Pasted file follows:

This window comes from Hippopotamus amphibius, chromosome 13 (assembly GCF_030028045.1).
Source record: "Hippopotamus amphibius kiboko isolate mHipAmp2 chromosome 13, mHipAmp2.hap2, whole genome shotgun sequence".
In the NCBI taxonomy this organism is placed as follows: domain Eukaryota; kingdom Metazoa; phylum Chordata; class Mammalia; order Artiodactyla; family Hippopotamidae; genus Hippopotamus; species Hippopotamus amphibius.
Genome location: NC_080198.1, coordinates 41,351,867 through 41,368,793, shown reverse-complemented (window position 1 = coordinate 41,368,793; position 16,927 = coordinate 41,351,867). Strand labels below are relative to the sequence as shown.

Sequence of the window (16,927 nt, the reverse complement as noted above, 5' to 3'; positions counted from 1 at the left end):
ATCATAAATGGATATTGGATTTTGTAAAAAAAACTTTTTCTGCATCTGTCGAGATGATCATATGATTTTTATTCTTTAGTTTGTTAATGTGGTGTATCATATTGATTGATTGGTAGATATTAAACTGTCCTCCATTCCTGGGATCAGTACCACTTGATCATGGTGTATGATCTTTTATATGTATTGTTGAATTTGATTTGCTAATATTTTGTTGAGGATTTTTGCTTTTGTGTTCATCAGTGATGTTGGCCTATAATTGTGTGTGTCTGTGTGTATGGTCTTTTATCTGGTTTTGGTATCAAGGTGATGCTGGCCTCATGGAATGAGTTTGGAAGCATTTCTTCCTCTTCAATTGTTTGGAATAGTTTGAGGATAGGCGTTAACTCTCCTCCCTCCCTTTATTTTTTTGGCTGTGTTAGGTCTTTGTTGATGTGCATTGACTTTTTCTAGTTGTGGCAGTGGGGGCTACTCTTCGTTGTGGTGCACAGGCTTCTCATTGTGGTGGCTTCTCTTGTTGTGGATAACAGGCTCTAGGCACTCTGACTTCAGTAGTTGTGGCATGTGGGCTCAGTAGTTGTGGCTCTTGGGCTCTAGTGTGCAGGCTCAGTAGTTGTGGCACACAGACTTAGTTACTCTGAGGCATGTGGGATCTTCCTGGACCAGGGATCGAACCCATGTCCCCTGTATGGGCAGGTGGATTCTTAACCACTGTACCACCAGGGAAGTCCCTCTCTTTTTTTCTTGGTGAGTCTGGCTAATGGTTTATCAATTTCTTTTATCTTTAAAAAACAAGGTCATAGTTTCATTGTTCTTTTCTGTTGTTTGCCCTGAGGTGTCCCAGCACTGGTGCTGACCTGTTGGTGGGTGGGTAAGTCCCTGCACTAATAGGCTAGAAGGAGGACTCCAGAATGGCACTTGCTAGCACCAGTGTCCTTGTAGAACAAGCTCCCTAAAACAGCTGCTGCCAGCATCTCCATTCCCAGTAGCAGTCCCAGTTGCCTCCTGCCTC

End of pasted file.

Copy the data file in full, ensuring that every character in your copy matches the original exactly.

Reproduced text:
This window comes from Hippopotamus amphibius, chromosome 13 (assembly GCF_030028045.1).
Source record: "Hippopotamus amphibius kiboko isolate mHipAmp2 chromosome 13, mHipAmp2.hap2, whole genome shotgun sequence".
In the NCBI taxonomy this organism is placed as follows: domain Eukaryota; kingdom Metazoa; phylum Chordata; class Mammalia; order Artiodactyla; family Hippopotamidae; genus Hippopotamus; species Hippopotamus amphibius.
Genome location: NC_080198.1, coordinates 41,351,867 through 41,368,793, shown reverse-complemented (window position 1 = coordinate 41,368,793; position 16,927 = coordinate 41,351,867). Strand labels below are relative to the sequence as shown.

Sequence of the window (16,927 nt, the reverse complement as noted above, 5' to 3'; positions counted from 1 at the left end):
ATCATAAATGGATATTGGATTTTGTAAAAAAAACTTTTTCTGCATCTGTCGAGATGATCATATGATTTTTATTCTTTAGTTTGTTAATGTGGTGTATCATATTGATTGATTGGTAGATATTAAACTGTCCTCCATTCCTGGGATCAGTACCACTTGATCATGGTGTATGATCTTTTATATGTATTGTTGAATTTGATTTGCTAATATTTTGTTGAGGATTTTTGCTTTTGTGTTCATCAGTGATGTTGGCCTATAATTGTGTGTGTCTGTGTGTATGGTCTTTTATCTGGTTTTGGTATCAAGGTGATGCTGGCCTCATGGAATGAGTTTGGAAGCATTTCTTCCTCTTCAATTGTTTGGAATAGTTTGAGGATAGGCGTTAACTCTCCTCCCTCCCTTTATTTTTTTGGCTGTGTTAGGTCTTTGTTGATGTGCATTGACTTTTTCTAGTTGTGGCAGTGGGGGCTACTCTTCGTTGTGGTGCACAGGCTTCTCATTGTGGTGGCTTCTCTTGTTGTGGATAACAGGCTCTAGGCACTCTGACTTCAGTAGTTGTGGCATGTGGGCTCAGTAGTTGTGGCTCTTGGGCTCTAGTGTGCAGGCTCAGTAGTTGTGGCACACAGACTTAGTTACTCTGAGGCATGTGGGATCTTCCTGGACCAGGGATCGAACCCATGTCCCCTGTATGGGCAGGTGGATTCTTAACCACTGTACCACCAGGGAAGTCCCTCTCTTTTTTTCTTGGTGAGTCTGGCTAATGGTTTATCAATTTCTTTTATCTTTAAAAAACAAGGTCATAGTTTCATTGTTCTTTTCTGTTGTTTGCCCTGAGGTGTCCCAGCACTGGTGCTGACCTGTTGGTGGGTGGGTAAGTCCCTGCACTAATAGGCTAGAAGGAGGACTCCAGAATGGCACTTGCTAGCACCAGTGTCCTTGTAGAACAAGCTCCCTAAAACAGCTGCTGCCAGCATCTCCATTCCCAGTAGCAGTCCCAGTTGCCTCCTGCCTC